Last, the primary question that led me to this corner of the internet, do you think going to Gen 3 V brakes all around is a viable solution? I'm on 18's so I'm assuming I'd have to go up to 19's for that, but are there any other issues with the concept?
You using Track Mode at the track? If no, try it. If yes, then maybe those rear brakes are working overtime to compensate for your... umm.... 'talent'? (meant in a friendly ball-busting manner :p) Would think Track Mode might be more tolerant of shinanigans, but it could actually be working those rear brakes harder to keep you pointed in the right direction on track. That's how the TC in my Charger worked anyway. Track was actually more restrictive than Sport since sideways isn't the fastest way around the track.

Don't really know if the V3 brakes are bolt on. I would guess they are, but if nobody's tried it, there's only one way to find out. Maybe a local V3 owner could help out and let you pop the wheels off and take a look to compare.

Ever look to see if they make titanium pad shims for your factory brakes? Had them on my V1 to try to keep the heat away from the calipers, but I never truly put them to the test.
 

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Discussion Starter · #12 ·
@cldcode, I think you're probably right here. I may just try with the same setup but no TC and check the pads periodically throughout the day (which I should be doing anyway).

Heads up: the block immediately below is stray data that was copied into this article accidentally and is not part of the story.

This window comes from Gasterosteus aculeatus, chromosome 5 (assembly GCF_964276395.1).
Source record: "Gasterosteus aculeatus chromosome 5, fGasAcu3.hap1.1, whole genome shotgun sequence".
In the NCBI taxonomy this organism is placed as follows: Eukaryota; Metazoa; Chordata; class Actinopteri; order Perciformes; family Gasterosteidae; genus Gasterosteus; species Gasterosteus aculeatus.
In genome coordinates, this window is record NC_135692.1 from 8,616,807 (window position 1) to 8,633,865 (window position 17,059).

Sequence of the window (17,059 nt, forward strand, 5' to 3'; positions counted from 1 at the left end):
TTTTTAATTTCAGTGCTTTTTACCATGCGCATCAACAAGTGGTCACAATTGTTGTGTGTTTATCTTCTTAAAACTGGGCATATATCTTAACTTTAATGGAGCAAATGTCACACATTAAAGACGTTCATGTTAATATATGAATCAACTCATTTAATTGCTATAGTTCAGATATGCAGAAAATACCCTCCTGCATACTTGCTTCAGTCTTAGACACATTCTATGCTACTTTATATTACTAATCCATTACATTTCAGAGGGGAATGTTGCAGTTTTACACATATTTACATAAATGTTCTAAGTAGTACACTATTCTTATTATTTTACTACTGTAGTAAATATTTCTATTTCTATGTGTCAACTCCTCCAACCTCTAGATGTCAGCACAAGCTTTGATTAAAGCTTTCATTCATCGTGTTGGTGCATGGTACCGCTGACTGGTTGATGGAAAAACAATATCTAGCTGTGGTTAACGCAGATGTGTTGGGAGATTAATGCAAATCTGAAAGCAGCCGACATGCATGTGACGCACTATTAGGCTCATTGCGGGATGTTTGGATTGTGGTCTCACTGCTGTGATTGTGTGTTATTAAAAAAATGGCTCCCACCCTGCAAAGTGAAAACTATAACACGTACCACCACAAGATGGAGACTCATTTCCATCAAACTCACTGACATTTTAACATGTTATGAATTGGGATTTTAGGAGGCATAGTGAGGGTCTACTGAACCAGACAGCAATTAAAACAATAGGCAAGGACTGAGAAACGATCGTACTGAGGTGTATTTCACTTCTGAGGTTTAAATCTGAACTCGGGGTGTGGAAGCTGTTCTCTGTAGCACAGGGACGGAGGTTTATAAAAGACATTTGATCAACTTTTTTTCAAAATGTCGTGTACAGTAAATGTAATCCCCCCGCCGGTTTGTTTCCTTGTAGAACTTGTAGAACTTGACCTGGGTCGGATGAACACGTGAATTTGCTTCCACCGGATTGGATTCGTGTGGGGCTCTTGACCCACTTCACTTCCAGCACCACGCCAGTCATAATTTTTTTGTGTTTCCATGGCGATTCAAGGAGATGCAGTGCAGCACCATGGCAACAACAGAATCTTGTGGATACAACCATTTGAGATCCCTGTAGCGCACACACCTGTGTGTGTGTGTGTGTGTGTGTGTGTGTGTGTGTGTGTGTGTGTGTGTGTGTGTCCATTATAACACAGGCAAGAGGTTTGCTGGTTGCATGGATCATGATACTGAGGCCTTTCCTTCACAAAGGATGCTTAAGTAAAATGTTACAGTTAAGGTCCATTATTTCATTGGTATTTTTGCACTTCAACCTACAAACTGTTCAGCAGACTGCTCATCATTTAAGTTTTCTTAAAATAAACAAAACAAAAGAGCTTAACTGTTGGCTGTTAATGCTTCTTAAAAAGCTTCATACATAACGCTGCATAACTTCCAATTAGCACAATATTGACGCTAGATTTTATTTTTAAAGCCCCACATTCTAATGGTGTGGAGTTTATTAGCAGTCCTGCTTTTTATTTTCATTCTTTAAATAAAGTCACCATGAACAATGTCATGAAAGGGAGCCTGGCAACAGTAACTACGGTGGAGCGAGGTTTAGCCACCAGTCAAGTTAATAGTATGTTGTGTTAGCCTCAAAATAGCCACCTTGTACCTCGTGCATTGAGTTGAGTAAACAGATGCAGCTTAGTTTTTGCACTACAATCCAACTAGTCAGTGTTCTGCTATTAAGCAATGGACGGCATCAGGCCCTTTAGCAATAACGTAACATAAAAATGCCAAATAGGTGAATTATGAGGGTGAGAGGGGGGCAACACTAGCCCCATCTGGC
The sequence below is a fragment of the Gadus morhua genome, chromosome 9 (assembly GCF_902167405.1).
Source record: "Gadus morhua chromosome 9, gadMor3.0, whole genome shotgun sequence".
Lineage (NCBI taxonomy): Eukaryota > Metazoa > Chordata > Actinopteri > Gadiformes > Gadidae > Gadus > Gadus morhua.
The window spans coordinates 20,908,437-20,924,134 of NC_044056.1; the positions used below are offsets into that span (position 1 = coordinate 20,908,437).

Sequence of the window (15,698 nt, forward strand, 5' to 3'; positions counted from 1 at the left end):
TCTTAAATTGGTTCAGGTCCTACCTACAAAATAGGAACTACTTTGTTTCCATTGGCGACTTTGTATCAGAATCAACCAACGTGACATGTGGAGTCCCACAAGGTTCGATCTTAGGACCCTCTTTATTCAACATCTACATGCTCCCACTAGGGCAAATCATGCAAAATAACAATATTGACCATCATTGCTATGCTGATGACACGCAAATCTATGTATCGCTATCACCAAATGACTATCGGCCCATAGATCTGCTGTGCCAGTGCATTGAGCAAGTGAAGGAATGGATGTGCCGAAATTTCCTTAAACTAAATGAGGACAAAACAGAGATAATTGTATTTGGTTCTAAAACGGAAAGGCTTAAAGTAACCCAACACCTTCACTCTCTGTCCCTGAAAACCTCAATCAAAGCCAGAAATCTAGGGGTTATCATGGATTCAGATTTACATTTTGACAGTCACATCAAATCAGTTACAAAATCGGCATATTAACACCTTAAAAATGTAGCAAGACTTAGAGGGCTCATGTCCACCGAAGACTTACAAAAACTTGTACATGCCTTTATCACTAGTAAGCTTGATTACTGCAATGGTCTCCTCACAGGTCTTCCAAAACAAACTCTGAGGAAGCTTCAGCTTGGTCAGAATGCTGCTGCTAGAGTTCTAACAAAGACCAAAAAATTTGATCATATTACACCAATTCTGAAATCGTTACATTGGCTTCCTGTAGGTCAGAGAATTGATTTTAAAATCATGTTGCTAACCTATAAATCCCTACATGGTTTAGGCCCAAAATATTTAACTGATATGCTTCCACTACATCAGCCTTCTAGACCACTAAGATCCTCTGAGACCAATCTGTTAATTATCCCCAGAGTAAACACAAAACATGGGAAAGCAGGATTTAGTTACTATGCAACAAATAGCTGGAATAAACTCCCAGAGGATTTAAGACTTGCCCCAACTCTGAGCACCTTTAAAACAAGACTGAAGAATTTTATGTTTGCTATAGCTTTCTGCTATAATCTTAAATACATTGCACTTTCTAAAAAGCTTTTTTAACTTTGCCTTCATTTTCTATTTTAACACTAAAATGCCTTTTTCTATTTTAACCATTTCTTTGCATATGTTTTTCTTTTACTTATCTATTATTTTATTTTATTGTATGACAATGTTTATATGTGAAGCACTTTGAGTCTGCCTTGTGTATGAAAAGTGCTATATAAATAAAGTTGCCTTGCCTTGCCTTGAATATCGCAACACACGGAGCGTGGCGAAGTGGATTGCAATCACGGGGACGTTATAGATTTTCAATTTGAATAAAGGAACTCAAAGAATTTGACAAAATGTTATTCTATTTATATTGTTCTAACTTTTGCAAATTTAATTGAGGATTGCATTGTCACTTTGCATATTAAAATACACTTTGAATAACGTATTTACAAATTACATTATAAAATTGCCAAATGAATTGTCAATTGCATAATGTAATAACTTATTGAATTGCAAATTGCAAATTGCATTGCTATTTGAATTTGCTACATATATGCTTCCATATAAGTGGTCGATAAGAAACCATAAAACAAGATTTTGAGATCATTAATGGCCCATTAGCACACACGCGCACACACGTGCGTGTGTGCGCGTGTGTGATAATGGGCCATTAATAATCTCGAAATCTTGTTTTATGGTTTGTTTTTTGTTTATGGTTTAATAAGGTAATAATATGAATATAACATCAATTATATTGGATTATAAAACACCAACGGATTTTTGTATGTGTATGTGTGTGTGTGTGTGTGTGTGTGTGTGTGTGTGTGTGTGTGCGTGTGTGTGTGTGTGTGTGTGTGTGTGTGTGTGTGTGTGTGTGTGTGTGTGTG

@piening2150, even in a friendly ball-busting manner I'm afraid "talent" is a vast overstatement! With luck, one day I'll be horribly offended by your comment.

Pretty interesting thought on track mode. The problem with taking her out of track mode is the power is up top on the LF3. The car constantly denies me shifts so I just keep the tranny in auto. If it's not in track mode the car lets the revs drop down and it's not nearly as engaging to drive.

On the shims, I found titanium shims for the fronts but I can't find any for the rear. Is that the sort of thing I could get someone in town to fab up for me out of a larger piece of titanium or is it probably a no-go because the metal is too hard?
 

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100% a TC issue. It's basically applying the rear brakes constantly during the session.

Try Porterfield brakes for pads. If they don't have the pattern they could probably make them.